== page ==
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GDC 2020 games: the cool-looking projects we would have seen

Here are some of the games we planned to check out in San Francisco before the world turned upside down

The Game Developers’ Conference is one of our favourite events of the year. While E3 and Gamescom also provide ample opportunities to meet game developers face-to-face, San Francisco’s spring meetup is a more relaxed affair. We still find ourselves darting from meeting to meeting, but can also attend talks where devs deliver post-mortems on our favourite games.

GDC is also a great opportunity to check in with the indie development community – last year we enjoyed some Atomicrops gameplay and chatted with developer Danny Wynne about why he decided to add guns to the tranquil farming sim formula. We also tried out some Carrion gameplay and found that devouring humans is quite good, actually.

As the game industry grapples with COVID-19, the decision was sensibly taken to postpone GDC until August and run a series of virtual sessions instead. Despite not heading over to San Francisco last month, however – and while heroically ignoring the fact that we missed out on all those Lori’s Diner breakfasts – we still want to highlight some of the cool games we were due to see. Strap in.

What follows is just a small selection of the projects we were looking forward to playing, cobbled together through virtual hands-on sessions and Skype chats, and written by Carrie and Iain.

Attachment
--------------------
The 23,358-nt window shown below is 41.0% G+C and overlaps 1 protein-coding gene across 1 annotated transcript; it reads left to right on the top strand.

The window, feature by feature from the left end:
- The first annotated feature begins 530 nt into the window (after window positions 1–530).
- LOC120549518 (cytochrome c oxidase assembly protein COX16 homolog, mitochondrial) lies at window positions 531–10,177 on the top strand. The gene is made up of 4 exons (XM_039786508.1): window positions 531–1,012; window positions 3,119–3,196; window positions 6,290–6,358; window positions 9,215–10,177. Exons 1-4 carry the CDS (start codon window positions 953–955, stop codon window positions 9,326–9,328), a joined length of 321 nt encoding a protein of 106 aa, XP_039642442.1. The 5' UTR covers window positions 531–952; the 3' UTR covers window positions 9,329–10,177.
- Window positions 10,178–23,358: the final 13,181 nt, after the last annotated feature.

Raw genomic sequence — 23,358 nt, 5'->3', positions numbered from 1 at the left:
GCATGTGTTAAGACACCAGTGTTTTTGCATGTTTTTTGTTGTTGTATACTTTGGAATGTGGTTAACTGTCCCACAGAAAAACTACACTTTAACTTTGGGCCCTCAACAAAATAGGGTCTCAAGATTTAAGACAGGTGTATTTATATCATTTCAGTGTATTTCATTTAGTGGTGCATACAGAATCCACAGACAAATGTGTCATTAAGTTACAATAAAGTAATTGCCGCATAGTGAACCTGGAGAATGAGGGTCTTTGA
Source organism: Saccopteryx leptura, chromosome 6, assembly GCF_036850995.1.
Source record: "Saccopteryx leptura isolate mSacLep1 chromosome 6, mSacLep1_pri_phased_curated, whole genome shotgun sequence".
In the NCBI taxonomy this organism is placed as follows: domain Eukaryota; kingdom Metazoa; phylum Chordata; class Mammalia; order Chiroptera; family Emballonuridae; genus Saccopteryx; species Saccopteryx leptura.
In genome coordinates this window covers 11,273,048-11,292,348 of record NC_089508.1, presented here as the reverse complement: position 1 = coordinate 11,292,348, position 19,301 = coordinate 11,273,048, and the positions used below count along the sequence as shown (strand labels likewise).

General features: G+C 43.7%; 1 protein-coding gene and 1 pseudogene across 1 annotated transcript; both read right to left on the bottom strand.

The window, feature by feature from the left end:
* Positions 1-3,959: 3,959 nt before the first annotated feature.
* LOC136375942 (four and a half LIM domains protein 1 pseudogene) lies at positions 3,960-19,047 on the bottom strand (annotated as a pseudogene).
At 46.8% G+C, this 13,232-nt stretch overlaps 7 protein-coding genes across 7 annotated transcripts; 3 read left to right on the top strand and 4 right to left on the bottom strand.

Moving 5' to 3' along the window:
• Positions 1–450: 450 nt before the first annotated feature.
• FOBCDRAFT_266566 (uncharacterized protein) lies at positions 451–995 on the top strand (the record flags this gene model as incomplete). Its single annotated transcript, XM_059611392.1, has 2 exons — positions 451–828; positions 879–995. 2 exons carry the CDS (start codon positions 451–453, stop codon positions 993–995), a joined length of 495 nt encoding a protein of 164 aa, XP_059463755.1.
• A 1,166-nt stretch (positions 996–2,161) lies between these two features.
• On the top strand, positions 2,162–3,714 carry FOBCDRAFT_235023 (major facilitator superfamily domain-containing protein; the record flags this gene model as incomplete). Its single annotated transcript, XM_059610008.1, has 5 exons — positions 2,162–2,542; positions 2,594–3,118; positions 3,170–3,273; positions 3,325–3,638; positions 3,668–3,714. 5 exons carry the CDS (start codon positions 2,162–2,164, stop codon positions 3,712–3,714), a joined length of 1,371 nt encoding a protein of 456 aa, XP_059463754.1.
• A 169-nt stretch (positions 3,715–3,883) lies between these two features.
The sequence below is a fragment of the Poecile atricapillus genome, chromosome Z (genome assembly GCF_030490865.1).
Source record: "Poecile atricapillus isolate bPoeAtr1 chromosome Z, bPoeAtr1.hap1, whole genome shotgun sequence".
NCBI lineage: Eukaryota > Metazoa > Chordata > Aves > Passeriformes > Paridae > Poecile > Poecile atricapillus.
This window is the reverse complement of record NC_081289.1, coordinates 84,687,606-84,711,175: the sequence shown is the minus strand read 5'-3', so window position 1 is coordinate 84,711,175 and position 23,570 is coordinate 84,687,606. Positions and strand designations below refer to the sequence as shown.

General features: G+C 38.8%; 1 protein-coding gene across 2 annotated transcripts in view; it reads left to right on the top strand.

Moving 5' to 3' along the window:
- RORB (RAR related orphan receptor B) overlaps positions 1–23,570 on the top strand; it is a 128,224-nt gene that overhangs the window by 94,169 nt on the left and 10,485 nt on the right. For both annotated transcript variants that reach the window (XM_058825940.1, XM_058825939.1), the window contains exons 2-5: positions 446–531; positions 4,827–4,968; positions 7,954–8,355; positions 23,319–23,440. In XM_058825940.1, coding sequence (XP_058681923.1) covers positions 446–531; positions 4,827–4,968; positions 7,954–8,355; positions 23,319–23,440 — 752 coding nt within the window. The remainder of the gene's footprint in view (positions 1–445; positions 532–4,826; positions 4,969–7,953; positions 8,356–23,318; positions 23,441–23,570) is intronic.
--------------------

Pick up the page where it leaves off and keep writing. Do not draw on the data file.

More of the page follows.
Shootout in a bank

Company of Crime

This criminal empire-building game is the result of the devs’ adoration for XCOM’s gameplay and the vibe of 1960s London. Assemble a crew of cockney gangsters or Scotland Yard’s finest to either take over the criminal underworld or destroy it. Expect tactical turn-based battles in pubs, clubs, vets, tailors, harbours, and other areas dotted around the Big Smoke.

A tentacle foe in GTFO

GTFO

GTFO invites comparisons to Left 4 Dead as it’s a co-op shooter in a less-than-ideal setting, but it’s the influence of Aliens that stands out to us. Left 4 Dead gets frantic but shooting zombies is part of the fun. In GTFO, you’ll want to avoid it at all costs. You and your team are flung into an underground complex where you’ll need to communicate and coordinate while avoiding confrontation to protect resources. It’s this feeling of helplessness in GTFO that puts us in mind of Alien: Isolation.

Vampyric battle

Immortal Realms: Vampire Wars

If you like your strategy games with a vampiric theme, then Immortal Realms may be your next download. It has all the turn-based combat and empire building you’ve come to expect from the genre, but a selection of magical abilities and spells, too. Each clan and vampire lord you can play has access to a different set of cards, which brings unique abilities and potential for combinations.

One of Last Oasis' walkers

Last Oasis